As I drove along the highway, I noticed it was what my mom likes to call, "A blue, white and green day." That epitomizes Florida to her.
Vibrant blue sky. White puffy clouds. Luscious green foliage.
My dad had spent nearly 12 years here living out his retirement dream. Home in a golf community. His own cart. A weekly game with a group of friends. Just as he had always pictured.
A call from my mom yesterday morning revealed he had been refusing food and drink for days. The staff has stopped trying to get him to go to the dining room. Instead, they bring his meals to his room and sit with him, trying to get him to eat. To no avail.
Mom went the night before, taking food and reserving the facility's private dining room. He would not eat, telling her, "I am dead."
Hubby, my daughter and I visited dad together last weekend. He had been in good spirits. It was hard to believe he had declined so quickly. I wanted to see for myself. I felt an incredible sense of dread.
When I opened the door to his room, he was sitting in the chair by the window in his pajamas. He didn't look as bad as I had feared he might. He was unkempt. Frail. But he did not look like a man on death's door.
Any relief on my part was short lived. He looked up at me with a blank expression on his face. And I realized; he didn't know who I was.
There was no smile. No, "Hi, Boo Boo!" He didn't try to rise to greet me with a hug. He just looked at me, vacant. The strangest part was, he didn't even seem as if he was trying to figure out who I was.
It stopped me in my tracks. I wasn't sure what to do. But, I wanted to be able to spend time with him. I don't know how much more time we have. So I stepped in to the room.
"How are you today?" I asked, forcing a smile.
"I'm just fine, thank you," he answered, as if making small talk with a stranger on the street. "How are you?"
"Well, I'm a bit concerned. I hear you haven't been eating."
"I'm eating a little."
"That's not what I hear. I was told you are not eating at all." I sat down on the edge of his bed. "Are you drinking anything?"
And that's when he got a look on his face like he was searching. He clearly didn't understand the question and looked at me, confused. It was as if he didn't know what drinking was.
I pulled a bottle of water out of my purse, took off the lid and handed the bottle to him.
"I'd love for you to drink this," I told him.
He held it up to his mouth and drank.
I asked if I could pick up any food and bring it back for him. If there was something in particular he'd like to have. He said no. I offered to take him to a restaurant of his choice for a meal. He declined.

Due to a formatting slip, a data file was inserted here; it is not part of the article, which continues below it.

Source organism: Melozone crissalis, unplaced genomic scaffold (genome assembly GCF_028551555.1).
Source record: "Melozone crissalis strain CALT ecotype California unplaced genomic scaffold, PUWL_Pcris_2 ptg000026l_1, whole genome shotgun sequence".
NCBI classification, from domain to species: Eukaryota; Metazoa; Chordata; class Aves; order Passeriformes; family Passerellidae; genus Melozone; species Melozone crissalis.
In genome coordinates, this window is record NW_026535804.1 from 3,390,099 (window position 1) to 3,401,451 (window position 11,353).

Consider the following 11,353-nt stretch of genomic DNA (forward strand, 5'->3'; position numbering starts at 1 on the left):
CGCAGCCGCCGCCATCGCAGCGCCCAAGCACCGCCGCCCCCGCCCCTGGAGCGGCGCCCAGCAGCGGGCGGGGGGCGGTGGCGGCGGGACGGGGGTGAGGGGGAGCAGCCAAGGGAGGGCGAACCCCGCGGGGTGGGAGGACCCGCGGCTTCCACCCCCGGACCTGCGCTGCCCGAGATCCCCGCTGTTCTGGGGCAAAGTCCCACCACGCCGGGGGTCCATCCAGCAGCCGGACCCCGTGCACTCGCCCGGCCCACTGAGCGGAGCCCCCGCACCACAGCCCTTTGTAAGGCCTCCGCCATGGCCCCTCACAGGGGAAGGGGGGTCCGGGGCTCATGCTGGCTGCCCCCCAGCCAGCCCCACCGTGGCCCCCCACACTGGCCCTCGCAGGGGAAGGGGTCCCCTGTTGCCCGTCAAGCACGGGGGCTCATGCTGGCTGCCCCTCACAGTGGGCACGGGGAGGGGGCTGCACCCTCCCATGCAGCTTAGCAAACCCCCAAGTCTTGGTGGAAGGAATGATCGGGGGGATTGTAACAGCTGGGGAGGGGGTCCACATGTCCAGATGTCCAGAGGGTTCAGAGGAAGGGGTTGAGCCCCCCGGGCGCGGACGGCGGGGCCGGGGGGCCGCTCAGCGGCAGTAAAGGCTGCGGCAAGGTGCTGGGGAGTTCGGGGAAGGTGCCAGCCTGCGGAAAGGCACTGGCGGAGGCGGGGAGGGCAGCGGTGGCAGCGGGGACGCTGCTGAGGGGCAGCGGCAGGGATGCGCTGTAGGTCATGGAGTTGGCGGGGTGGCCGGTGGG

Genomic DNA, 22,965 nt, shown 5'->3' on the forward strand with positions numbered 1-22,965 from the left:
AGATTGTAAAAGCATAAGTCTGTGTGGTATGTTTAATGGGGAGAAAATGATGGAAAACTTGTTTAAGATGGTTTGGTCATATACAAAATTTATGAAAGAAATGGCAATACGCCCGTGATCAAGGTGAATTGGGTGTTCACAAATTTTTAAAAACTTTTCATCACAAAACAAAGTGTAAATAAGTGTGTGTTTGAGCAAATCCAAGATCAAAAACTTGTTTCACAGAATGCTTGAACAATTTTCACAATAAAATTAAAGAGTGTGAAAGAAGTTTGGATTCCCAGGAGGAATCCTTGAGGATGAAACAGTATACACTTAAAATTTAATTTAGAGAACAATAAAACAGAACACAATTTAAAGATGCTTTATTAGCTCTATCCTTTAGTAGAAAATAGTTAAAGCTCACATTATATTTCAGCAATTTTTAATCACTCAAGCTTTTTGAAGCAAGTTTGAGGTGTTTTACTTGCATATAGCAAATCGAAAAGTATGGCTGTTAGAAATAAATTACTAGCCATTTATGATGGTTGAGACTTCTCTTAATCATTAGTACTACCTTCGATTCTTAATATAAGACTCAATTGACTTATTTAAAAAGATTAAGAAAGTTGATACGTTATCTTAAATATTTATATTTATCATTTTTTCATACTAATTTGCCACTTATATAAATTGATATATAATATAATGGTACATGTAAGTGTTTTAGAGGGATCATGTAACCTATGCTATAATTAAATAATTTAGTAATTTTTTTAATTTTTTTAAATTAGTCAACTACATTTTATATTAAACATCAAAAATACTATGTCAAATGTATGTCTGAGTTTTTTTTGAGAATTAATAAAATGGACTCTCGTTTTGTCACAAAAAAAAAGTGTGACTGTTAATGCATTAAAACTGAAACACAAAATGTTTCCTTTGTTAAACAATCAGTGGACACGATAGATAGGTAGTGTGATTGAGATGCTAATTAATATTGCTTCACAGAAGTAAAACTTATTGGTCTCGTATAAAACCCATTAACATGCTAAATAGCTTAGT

I looked around the room. The TV was on. The movie Tin Cup had just started.
"This is a good movie," he said, noticing I was looking at the TV screen.
"It is. I haven't seen it in a long time. May I watch with you?"
We sat for a while in silence. It was awkward. The first time in my entire life I have ever felt awkward around my father. Several times I found him looking at me, questioning. His eyes said, "Who are you? Why are you here?" But his mouth did not open.
He began to behave as if my presence made him uncomfortable, shifting often in his chair and fidgeting with his pajamas. His affect was becoming agitated.
I didn't want to end the visit; I wanted to stay with him. I couldn't stand the thought of having to say, "Goodbye." And then, suddenly...
"What's new, kiddo?"
He was back.
I smiled for real and told him about my latest writing projects. My daughter's last week of summer camp. Our back-to-school shopping excursion. Showed him the latest photos and videos on my phone.
He picked up a book and said, "Look what your mom got me." It was a collection of The New Yorker cartoons, all about golf. We looked through them and enjoyed a few laughs.
Then I leaned over, placing my hand on his arm and looking him in the eye as I asked bluntly, "Are you trying to check out on me?"
This time, his face did not register any confusion. His eyes told me he knew exactly what I was asking. Mine began to fill with tears, and I had to look away, afraid of what his answer might be.
"No," he said softly.
I looked back at him. "Then you have to eat. Your body needs food."
"OK. I'll have dinner tonight."